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Sunday, March 8, 2015



It’s my honour to address you all on the occasion of ‘International Womens Day’ on 8th March 2015. This day is a celebration of the struggle of women, the world over, and their achievements, in realising the just and equitable role and position for women in society, in workplace and as a homemaker. This day is also a reminder of the road ahead, the enormity of the tasks that still stare at us. This day is a day to resolve, to rededicate ourselves to the task of women emancipation and empowerment.

The word ‘woman’ is not singular, it is a plural noun.  If the Oxford Dictionary says otherwise, we need to let them know why. A woman is always an eco-system, balancing multiple roles, multiple commitments, at multiple places of work – both in office and also at home. There might be CL, EL etc in office, but there is not a single CL or EL in house. Good health or bad health, the tasks of bringing up children, and other home-making works don’t give any break. In addition to these, many of us are engaged in other interests like music, painting, culture, sports etc., and it is really a miracle that women manage to do so many things, and still appear cheerful and charming. The word multi-tasking doesn’t find more resonance anywhere. In fact, women contribute more to the society. If you educate a man, you are educating one person. If you are educating a woman, you are educating a family.

In spite of the effervescent and vibrant roles that women play as mothers, sisters, daughters, friends, soul-mates, co-workers and in social service, women are often trampled upon in world societies, both in war and peace. The past year witnessed some of the most horrific incidents that shook our sense of humanity. 276 school-girls were kidnapped in Nigeria in April 2014, and not released till now. According to Amnesty International, hundreds of Yazidi women were sold by ISIS into sexual slavery. Using women as soft targets is a blot on humanity and questions the very meaning of civilisation.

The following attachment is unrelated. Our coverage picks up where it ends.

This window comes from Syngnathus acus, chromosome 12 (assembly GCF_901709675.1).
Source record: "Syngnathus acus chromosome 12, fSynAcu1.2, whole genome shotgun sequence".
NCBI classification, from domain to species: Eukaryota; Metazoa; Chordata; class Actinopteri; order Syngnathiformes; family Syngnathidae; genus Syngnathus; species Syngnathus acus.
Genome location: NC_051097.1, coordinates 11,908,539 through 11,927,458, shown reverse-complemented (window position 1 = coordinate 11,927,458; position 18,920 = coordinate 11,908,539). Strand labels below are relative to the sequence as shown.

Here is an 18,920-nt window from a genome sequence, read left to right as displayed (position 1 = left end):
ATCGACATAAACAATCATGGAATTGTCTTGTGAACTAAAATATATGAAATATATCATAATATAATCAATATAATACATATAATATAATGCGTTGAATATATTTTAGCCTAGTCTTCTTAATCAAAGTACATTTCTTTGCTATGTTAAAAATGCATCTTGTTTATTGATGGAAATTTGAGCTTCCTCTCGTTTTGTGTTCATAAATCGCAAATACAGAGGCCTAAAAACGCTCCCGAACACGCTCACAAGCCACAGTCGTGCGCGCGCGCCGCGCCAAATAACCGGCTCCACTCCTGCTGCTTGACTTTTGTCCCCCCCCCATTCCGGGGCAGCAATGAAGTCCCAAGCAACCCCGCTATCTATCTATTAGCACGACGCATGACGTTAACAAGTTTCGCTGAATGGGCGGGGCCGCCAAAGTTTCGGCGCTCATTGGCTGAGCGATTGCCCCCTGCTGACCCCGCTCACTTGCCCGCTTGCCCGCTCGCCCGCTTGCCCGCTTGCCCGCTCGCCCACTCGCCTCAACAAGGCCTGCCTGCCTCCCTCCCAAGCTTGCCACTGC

Even in the civilised and sophisticated corporate world, many business shenanigans squirm at the thought of giving equal pay and respect to their women employees. This year witnessed the most distasteful episode of Microsoft CEO’s statement that women should accept their karma, when he was asked about equal pay for women in software industry. This shows the deep-rooted prejudice that women are burdened with, and the enormity of the road ahead of the women’s movement in India and the world over.

We can fight this only with deep understanding and belief in women’s capabilities and strengths. Even under the weight of all the prejudices, women have been charting stellar performances everywhere. Not only the immense multi-tasking roles and expectations that every woman upholds, many are blazing a path of leadership and success, leaving a trail of pride and inspiration, not only in regular careers but also in high tech scientific and futuristic fields, which are traditionally considered as male bastions. Smt. Padmashree Warrior from Vijayawada is the Chief Technology & Strategy Officer (CTSO) at Cisco, which powers the world’s telecom architecture. She is in-charge of the telecom machinery which runs our mobile phones, internet and whatsapp, for present and for future. Indra Nooyi from Chennai is Pepsi’s global Chairman & CEO. Mary Kom became Olympic Bronze medallist and Asian Gold Medallist in boxing, when she was a mother of three. Kiran Mazumdar Shah of Biocon is a genetics entrepreneurial wizard, having a street named after her in Australia on 5th March 2015. There are lot more stellar achievements of waorking women in business and other spheres.

These achievements are just a pointer to show that all that a women needs is a little enabling. Enable the women, and they will do wonders, to the families, workplaces and the societies. Give women the right education and training, safety in work-place and transit, freedom from violence and discrimination, respect as an equal gender, belief in their capabilities – the society will transform into a much better place. There is no better time to realise and rededicate to this goal, than the year in which Malala Yousufzai got the Nobel Peace Prize for fighting for education. There is no easy path to achieve this, and I call upon all women comrades, to struggle for equitable rights, with passion, determination and hunger for success.

On this momentous day, it’s our duty, of everyone - common people, men and women comrades, the leaders, the policy makers and the government - to understand and appreciate that women deserve their rightful equitable empowerment. In fact, this year, we are also observing 20 years of Beijing Declaration on Women’s Rights. UNO declared the campaign slogan as “Empowering Women, Empowering humanity”, i.e. if we empower women, we empower humanity. The theme for this year’s International Women’s day is rightfully coined as “Make it Happen”. On this occasion, as Chairperson of the Women’s Committee of the Central Government Employees and Workers, I call upon everyone to join hands and give a clarion call – Yes, we will make it happen.

Believe in yourself.
(Usha Bonepalli)
Women’s Committee,
Confederation of Central Government Employees and Workers,

New Delhi. 

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